MA, Government, American University BA, Political Science, Iowa State University BS, English (literature), Iowa State University
English, Turkish, Azeri
Favorite Spot on Campus
Book Currently Reading
The Winter’s Tale by William Shakespeare
Sarah Fischer’s research investigates the relationship among secularism, gender, and democratization in the Middle East; her dissertation utilizes the Turkish headscarf issue as a case study. She examines how Turkish secularism came to focus on women’s bodies, particularly via the headscarf. Furthermore, she looks at the impact that laws nominally enacted to protect secularism have had on the 64% of Turkish women who wear the headscarf and are thus prohibited from entering schools and government buildings. Her research begins to delineate the impact these bans have had on women’s education and political activism. Originally from Iowa, Sarah has lived in Istanbul and Ankara. She has won numerous nationally-competitive grants and has been invited to speak on gender issues in the Middle East and Turkish politics. Sarah has worked at the Carrie Chapman Catt Center for Women in Politics, as an aide to a state legislator, and in the private sector.
Female Muslim migrants in Europe and North America
Honors, Awards, and Fellowships
Iowa State University Alumni Association STATEment Maker for Top 20 Alumni Under 30 Years of Age, Awarded February 2011.
Iowa State University Women’s Club Pat Miller Memorial Award, Awarded November 2002.
Talbot Award for Outstanding Senior in Political Science, Awarded April 2002.
Cardinal Key Honor Society, Inducted Spring 2002.
Pi Sigma Alpha Political Science Honor Society, Inducted February 2002.
Phi Kappa Phi All University Honor Society, Inducted September 2000.
Golden Key Academic Honor Society, Inducted September 2000.
Establishing Sacred Secular Spaces: The Headscarf Ban at Turkish Universities. Presented at the European Science Foundation Conference on Religion, Gender, and Human Rights, June 21-25, 2011. Linkoping, Sweden.
The Politics of Education Policy in Turkey: Secularism and Gender in Turkey's Education System. Presented at the Young Scholars on Turkey Conference, April 15, 2011. Washington, D.C.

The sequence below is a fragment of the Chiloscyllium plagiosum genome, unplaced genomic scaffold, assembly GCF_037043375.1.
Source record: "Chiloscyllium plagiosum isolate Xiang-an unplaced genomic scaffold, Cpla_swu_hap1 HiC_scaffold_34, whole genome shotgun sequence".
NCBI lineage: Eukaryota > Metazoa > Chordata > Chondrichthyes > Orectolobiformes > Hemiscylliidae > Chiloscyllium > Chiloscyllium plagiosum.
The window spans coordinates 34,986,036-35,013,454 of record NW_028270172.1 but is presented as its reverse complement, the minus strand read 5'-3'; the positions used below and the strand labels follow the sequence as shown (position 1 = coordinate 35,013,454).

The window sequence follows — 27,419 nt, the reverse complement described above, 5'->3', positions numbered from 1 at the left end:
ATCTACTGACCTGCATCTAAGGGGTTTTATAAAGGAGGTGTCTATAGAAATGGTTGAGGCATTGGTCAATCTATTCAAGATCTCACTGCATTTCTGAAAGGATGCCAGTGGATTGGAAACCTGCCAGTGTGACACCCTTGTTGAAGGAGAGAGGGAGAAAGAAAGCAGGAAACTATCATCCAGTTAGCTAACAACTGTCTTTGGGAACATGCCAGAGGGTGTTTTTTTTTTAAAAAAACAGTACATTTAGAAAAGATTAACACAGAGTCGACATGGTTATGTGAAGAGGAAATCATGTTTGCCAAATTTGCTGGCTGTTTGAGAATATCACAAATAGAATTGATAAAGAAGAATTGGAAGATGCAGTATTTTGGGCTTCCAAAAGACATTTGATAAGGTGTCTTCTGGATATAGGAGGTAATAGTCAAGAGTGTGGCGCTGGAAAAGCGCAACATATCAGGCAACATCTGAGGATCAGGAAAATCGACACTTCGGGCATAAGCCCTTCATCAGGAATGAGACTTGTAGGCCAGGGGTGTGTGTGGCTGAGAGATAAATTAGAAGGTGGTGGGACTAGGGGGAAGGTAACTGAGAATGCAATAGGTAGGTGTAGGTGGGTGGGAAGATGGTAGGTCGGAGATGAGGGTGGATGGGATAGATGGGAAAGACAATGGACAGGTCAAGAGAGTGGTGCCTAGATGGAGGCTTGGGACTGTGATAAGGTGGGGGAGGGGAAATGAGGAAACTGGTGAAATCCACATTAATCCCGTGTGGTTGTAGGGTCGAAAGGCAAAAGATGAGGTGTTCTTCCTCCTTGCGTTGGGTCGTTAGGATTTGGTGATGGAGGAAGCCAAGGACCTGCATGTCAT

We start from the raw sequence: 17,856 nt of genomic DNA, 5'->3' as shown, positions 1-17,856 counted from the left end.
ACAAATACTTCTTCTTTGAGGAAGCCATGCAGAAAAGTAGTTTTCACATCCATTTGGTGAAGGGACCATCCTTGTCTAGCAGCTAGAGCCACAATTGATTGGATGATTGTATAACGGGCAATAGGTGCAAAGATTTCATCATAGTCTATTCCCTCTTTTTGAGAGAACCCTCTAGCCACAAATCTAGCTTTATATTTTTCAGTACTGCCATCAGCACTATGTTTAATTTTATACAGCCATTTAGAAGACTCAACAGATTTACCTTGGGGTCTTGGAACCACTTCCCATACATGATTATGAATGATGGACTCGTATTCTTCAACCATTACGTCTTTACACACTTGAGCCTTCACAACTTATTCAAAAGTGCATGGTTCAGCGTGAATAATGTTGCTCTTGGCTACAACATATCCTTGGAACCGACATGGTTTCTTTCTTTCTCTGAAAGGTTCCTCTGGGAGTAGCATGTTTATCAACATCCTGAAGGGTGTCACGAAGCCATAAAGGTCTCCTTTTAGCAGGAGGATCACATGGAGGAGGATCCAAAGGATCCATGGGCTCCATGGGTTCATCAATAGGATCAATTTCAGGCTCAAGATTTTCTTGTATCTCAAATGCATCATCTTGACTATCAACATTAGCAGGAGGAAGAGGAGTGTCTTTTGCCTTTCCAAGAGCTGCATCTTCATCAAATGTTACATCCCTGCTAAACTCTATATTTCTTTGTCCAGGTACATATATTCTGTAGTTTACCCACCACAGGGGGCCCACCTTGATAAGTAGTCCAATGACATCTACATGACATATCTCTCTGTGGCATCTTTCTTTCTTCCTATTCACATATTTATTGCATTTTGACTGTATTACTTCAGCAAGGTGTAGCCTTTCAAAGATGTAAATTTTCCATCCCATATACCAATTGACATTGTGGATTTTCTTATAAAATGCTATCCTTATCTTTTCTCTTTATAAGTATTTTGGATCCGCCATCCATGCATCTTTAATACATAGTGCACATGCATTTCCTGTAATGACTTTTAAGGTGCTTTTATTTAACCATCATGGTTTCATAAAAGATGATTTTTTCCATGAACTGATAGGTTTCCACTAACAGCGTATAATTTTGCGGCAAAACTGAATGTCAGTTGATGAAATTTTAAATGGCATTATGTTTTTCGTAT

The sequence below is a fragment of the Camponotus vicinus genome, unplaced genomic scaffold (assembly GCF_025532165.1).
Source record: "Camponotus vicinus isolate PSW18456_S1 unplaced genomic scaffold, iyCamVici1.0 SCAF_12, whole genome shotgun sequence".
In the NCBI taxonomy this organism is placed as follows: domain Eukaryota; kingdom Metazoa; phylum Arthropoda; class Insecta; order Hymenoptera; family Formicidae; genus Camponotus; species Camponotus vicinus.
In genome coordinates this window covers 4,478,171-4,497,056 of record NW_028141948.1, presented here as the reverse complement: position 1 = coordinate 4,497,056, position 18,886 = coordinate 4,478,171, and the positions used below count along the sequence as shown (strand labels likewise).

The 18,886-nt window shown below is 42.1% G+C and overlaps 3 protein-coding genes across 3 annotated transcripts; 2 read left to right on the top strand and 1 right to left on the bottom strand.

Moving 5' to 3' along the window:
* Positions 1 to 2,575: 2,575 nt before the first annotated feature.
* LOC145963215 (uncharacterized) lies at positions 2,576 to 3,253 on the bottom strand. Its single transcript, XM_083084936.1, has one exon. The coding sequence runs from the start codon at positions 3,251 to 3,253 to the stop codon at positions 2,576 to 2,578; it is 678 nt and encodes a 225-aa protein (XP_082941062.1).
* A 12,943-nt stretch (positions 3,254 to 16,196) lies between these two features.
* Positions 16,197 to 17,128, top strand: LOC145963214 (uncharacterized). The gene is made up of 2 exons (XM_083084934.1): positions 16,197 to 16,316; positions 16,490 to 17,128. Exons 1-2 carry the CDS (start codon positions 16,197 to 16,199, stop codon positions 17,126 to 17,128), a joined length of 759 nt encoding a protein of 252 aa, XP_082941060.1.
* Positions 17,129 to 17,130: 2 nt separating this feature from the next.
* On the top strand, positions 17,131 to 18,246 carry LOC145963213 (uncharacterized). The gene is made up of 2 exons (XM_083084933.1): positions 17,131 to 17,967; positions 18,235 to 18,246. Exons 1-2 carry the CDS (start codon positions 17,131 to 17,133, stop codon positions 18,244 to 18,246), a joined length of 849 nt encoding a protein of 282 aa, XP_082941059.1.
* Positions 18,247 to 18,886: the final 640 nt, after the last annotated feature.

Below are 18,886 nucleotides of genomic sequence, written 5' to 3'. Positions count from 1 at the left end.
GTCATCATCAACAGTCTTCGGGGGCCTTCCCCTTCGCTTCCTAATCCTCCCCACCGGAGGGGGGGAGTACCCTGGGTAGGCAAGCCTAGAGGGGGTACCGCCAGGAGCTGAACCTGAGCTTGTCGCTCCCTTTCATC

Gender Differences in Reasons for Support of Islamist Political Parties: The Case of Turkey. Presented at the American Political Science Association Annual Meeting, September 1-5, 2010, Washington, D.C., and the Midwest Political Science Association Annual Meeting, March 31-April 3, 2011, Chicago, Illinois.
Islam in Turkey. Three invited presentations (one for clergy members, one for the public, and one for students) at Islam: A Day of Understanding and Dialogue, February 21-22, 2011. Storm Lake, Iowa.
State Secularism and the Headscarf Divide at Turkish Universities. Invited presentation to the SETA Foundation, December 16, 2010. Washington, D.C.
Is Secularism Good for Women? Evidence from the Turkish Headscarf Debate. Presented at the Multiculturalism in a Global Community Conference, July 25-29, 2010. Tehran, Iran.
The Veil, Gender, and Nationalist Agendas in Turkey. Presented at the World Congress for Middle Eastern Studies Symposium on Re-Conceptualizing Gender in the Middle East, July 19-24, 2010. Barcelona, Spain.
The Headscarf Issue, Multiculturalism, and Secularism in Turkey. Presented at the Reconciling Customary Law Norms, Identity-Related Conflicts, and State Institutions: Mexico's Multicultural Experiment in Comparative Perspective Conference, February 18-19, 2009. Washington, D.C.
"The Beauty of Concealment and the Concealment of Beauty."; Forthcoming, October 2011. In The History of Feminist Thought. Tiffany Wayne, ed. Greenwood, Colorado: ABC-CLIO.
"Gender and Judicial Decision Making: A Comparative Analysis."; 2008. In Women Moving Forward, vol. 3. Raul Fernandez-Calienes and Judith Bachay, eds. Charleston, South Carolina: BookSurge Publishing.
Grants and Sponsored Research
Fischer has won over $225,000 in grants and fellowships.Please contact her directly for a complete list.